On December 6, 2001, an important memo was sent from the chairman of the U.S. Senate Republican Policy Committee to all Republican Senators, and to the Democrat leadership. The memo was writtem by Mr. Lincoln Oliphant at the request of the chairman, Senator Larry Craig. This memo makes clear why the Native Hawaiian Recognition bill would be bad public policy and is unconstitutional. The memo also severely criticizes the stealth tactics used (by Senator Inouye) two years in a row to try to sneak this highly controversial bill past the Senate by burying it deep inside a major appropriations bill at the last moment during the rush toward adjournment for the holidays.
Here is a portion of that memo by Mr. Oliphant on behalf of Senator Craig, Chairman of the Republican Policy Committee. The full text can be seen at
"Before addressing some of the issues raised by S. 746, it is important to remember that in the last Congress also there was a little-noticed attempt to attach the "Native Hawaiians bill" to an appropriations act. In December of 2000, well into the new fiscal year and near unto Christmas, the multi-billion dollar Consolidated Appropriations Act for Fiscal Year 2001 (H.R. 4577, Pub. L. 106-554) was stopped cold in the Senate even though the House already had passed the conference report and Congress was eager to adjourn. The issue? A "Native Hawaiians bill" that had been slipped into the conference report. The issue was not resolved until both houses of Congress passed S. Con. Res. 162 which instructed the enrolling clerk to omit the section of the Act that contained the offending provisions. History will repeat itself, and now we have S. 746 added to this year's Defense Appropriations Act."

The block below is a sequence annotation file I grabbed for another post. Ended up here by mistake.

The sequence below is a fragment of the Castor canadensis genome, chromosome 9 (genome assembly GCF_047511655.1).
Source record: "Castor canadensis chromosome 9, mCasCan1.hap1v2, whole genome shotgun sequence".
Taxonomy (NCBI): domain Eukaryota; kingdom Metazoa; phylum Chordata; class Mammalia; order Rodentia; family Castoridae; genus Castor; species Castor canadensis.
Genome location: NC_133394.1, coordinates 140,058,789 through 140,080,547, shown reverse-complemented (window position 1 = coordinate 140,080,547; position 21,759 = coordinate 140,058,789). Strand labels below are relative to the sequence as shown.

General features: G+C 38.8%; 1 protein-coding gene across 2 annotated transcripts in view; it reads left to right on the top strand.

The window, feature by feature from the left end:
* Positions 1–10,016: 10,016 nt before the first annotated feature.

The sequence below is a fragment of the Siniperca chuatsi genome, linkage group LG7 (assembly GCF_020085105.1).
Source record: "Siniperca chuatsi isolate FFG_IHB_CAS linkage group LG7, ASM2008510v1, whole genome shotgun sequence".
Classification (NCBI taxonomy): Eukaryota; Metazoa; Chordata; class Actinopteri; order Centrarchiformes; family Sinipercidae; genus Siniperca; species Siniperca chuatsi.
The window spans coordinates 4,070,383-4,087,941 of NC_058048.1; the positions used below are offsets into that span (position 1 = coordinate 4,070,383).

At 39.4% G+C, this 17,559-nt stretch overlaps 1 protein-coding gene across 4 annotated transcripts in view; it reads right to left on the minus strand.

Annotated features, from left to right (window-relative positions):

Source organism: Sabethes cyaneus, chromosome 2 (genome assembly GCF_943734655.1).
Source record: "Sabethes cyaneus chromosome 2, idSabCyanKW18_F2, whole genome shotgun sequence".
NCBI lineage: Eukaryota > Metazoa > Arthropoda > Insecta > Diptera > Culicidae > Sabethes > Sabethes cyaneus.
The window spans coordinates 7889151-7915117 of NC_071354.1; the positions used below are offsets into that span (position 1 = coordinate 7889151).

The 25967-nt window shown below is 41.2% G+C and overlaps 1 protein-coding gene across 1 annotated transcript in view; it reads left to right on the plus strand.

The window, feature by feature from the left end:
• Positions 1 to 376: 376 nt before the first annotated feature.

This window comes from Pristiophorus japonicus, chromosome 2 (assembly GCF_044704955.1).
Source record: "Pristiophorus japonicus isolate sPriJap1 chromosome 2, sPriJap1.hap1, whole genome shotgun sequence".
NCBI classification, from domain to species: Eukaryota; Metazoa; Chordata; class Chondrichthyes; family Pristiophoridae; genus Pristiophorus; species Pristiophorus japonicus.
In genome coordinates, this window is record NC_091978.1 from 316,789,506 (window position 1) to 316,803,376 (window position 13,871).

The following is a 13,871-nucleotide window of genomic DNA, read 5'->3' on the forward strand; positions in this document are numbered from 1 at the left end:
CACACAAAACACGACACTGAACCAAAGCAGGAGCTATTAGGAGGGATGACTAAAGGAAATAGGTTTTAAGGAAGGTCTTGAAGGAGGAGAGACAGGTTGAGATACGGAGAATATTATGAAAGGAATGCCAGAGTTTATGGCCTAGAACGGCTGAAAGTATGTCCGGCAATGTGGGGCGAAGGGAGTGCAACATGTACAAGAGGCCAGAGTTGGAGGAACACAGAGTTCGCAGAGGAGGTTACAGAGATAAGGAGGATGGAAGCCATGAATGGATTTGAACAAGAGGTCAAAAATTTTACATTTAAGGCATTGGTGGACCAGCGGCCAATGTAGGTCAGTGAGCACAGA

Inouye's sneak attack on the people of Hawai'i blew up in the Senate on December 7, 2001, exactly 60 years after the sneak attack on Pearl Harbor, Hawai'i on December 7, 1941: "A day that shall live in infamy" (President Roosevelt asking Congress to declare war). "Bombs Away!" is an appropriate metaphor for the Native Hawaiian Recognition bill's political and social effects, because it is a time bomb that would destroy the Aloha Spirit by permanently dividing Hawai'i's people along racial lines.
In both December 2000 and December 2001, the normal proceedings in Congress had to be brought to a halt to surgically remove the cancer Inouye had inserted into other legislation. Senator Craig, quoted above, was not the only Senator to criticize Inouye for his underhanded tactics. Senator McCain also had harsh words, as the Star-Bulletin of December 12 reports:
"As chairman of the Senate appropriations defense subcommittee, Inouye was able to have the defense bill amended, but as he noted "it survived until Friday." That's when, on the Senate floor, the Akaka amendment was noted by Sen. John McCain (R, Arizona). "How in the world do you justify, on a defense appropriations committee bill, a change in policy, a far-reaching change in policy regarding our treatment of native Hawaiians?" McCain asked. Inouye said he already had checked with the Senate parliamentarian and knew the amendment was vulnerable. "I must tell you, when I put it in, I knew it was not according to the rules. But it was to make a point and to find out where the opposition was coming from."
The Honolulu Advertiser of December 13 notes Inouye's violation of Senate rules, and credits Senator Phil Gramm with raising a point of order:
"Under Senate convention, legislation that does not involve appropriations should not be attached to spending bills. But Inouye said he was confounded by the repeated secret holds on the Hawaiian bill. He said he considers the tradition of the anonymous holds undemocratic. When Gramm raised a point of order on the Hawaiian bill's attachment to the defense bill late Friday night, Inouye immediately withdrew the amendment."
On December 7, immediately after the first wave of Senator Inouye's sneak attack had been shot down, he and Senator Akaka launched a second wave. They introduced a new version of the Native Hawaiian Recognition bill, numbered S.1783.